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Power out as blockade comes down, goes back up

James Cowan - with files from Katie Rook, CanWest News Service
National Post
Published: Tuesday, May 23, 2006

[SISIS note: The following mainstream news article is provided for reference only, as an example of how mainstream media treats indigenous resistance to genocide. Mainstream media often presents biased and distorted information, lacking pertinent facts and/or context. Inclusion of this article on our site should not be considered an endorsement by SISIS.]

Riot police were called to Caledonia last night to control angry townspeople gathering at the site of a new Six Nations blockade occupying the town's main road.

OPP riot police lined up to face hundreds of Caledonia residents, whom earlier had attacked police with glass, rocks and hockey sticks, Sergeant Dave Rektor said.

Aboriginal protesters had erected the fresh barrier following a violent confrontation with townspeople hours after they had dismantled the original barricade, erected last month.

Thousands in Caledonia were without power last night after a hydro tower was downed.

Some townspeople who had gathered at the protest site accused natives of knocking out the power supply, but officials could not confirm the source of the disruption.

Former Ontario premier and provincial negotiator David Peterson travelled to the site last night in a bid to calm tensions.

Members of the Six Nations Confederacy had removed their blockade early yesterday morning. A spokeswoman said the group had cleared the road as a "sign of good faith" in response to the Ontario government's announcement last Wednesday that no new construction would be allowed on a parcel of land claimed by natives, provided negotiators continued to make progress on a settlement. But the blockade was down for less than three hours.

A fight with local residents prompted its return, Six Nations spokeswoman Janie Jamieson said. "The barricade's back up, and it's a little bit more fortified than it was before," she said.

Townspeople had erected their own barrier this weekend to limit natives' use of Highway 6. "It was far too convenient for them to have full access to the road while we suffered," said Steve Tong, a Caledonia resident.

Despite removing the fence at the request of Ontario Provincial Police, residents continued to block traffic.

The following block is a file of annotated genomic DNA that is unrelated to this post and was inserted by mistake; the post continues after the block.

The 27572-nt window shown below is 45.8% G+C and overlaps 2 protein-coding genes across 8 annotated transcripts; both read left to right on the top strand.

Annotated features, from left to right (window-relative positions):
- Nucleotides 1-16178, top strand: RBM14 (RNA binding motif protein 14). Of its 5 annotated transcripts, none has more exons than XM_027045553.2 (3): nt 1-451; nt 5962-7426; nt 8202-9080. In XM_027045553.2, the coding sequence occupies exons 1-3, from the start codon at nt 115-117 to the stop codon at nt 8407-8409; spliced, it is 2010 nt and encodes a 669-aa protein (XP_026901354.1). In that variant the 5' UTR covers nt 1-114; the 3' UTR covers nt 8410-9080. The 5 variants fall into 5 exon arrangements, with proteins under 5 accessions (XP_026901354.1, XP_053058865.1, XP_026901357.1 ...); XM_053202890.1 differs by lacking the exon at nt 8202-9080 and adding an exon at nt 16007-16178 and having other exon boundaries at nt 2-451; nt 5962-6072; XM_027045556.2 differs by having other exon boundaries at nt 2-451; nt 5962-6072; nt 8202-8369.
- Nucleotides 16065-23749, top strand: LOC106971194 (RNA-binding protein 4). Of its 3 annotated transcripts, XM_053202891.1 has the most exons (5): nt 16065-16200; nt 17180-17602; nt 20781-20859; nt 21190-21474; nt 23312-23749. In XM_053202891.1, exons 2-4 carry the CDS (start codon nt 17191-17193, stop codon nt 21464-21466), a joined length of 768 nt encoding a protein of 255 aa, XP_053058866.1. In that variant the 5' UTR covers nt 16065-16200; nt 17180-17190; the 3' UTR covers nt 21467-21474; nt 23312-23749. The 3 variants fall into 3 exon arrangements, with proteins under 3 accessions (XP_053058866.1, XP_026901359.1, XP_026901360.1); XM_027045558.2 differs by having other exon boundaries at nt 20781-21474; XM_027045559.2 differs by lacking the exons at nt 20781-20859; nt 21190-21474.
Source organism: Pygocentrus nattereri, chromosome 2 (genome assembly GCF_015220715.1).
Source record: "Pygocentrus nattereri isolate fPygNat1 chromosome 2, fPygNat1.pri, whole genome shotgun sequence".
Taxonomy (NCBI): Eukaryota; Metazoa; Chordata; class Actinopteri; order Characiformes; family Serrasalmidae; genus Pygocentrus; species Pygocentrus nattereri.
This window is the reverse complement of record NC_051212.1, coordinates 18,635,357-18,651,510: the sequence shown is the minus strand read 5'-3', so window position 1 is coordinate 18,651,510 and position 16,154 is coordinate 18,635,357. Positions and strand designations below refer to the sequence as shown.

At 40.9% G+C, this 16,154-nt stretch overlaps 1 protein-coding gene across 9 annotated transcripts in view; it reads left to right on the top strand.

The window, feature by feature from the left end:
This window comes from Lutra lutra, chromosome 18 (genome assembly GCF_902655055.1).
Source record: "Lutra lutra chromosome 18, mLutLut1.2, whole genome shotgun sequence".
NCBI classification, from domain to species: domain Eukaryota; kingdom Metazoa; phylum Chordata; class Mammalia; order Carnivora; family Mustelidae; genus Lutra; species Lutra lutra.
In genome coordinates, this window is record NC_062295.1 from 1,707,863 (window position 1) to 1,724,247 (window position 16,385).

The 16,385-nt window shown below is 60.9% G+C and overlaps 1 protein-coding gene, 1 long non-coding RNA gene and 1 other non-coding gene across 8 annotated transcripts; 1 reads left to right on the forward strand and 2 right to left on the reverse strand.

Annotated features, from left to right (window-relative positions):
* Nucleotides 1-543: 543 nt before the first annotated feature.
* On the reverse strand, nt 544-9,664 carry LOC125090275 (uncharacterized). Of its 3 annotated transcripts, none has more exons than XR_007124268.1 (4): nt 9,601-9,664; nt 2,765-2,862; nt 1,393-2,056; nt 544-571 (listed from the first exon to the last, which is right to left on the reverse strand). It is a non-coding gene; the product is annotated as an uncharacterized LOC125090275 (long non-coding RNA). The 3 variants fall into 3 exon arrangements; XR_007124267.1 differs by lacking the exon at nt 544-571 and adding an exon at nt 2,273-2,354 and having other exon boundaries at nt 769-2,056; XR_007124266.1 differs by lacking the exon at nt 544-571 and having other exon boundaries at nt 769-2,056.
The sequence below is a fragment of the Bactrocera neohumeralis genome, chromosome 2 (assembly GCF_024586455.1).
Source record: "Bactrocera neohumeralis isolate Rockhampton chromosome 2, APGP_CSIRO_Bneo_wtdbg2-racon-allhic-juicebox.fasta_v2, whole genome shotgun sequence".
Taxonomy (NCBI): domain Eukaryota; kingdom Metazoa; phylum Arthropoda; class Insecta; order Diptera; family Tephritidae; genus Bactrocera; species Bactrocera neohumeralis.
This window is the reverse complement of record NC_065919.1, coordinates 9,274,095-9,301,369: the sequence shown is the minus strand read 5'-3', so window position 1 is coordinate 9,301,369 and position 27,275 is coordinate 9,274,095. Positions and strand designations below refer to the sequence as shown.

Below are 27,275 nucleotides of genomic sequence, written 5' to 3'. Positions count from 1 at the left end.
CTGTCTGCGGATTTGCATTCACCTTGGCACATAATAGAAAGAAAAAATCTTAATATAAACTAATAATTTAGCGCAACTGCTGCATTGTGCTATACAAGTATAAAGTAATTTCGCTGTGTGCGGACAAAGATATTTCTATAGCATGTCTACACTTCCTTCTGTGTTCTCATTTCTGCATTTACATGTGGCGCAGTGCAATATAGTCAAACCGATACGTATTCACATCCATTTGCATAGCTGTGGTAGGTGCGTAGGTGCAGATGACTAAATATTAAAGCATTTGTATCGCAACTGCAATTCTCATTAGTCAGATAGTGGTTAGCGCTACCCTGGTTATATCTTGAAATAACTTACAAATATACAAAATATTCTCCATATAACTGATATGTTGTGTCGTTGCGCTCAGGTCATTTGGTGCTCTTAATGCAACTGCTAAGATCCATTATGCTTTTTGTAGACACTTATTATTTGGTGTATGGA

Yesterday's confrontation began when residents blocked a red pickup truck driven by a Six Nations member.

"People didn't want to let it through," Tong said. "Everyone was hot and mad and dealing with the issue at hand."

The driver responded by "jumping forward" in an apparent attempt to "scare people," Tong said.

But Jamieson said residents surrounded the truck for 15 minutes and broke its windows. When Six Nations members attempted to free the truck, a scuffle erupted between the two sides. Numerous punches were thrown and several people suffered cuts and bloody noses.

After the fight, Six Nations members once again blocked Highway 6, this time using a fallen electrical tower.

Jamieson refused to speculate on when the protesters would consider removing the barricade again.

Tong called for federal intervention. "I don't know if that means military action -- it might be warranted at this point," he said.

The standoff began on Feb. 28, when the Six Nations Confederacy occupied a 40-hectare subdivision, claiming the tract of land was part of their territory and had been illegally sold.

Police raided the site on April 20 and arrested 16 people, prompting the blockade.

Premier Dalton McGuinty condemned today's confrontation and urged calm and goodwill in Caledonia. "The confrontation we saw today has no place in our society -- and it does nothing to help resolve this difficult situation....We must continue working to find common ground."

Peterson told CBC yesterday he remains hopeful the dispute will be resolved soon."Hopefully we can get through this in a peaceful way and start a peaceful, meaningful engagement in some of these issues," the former premier said.

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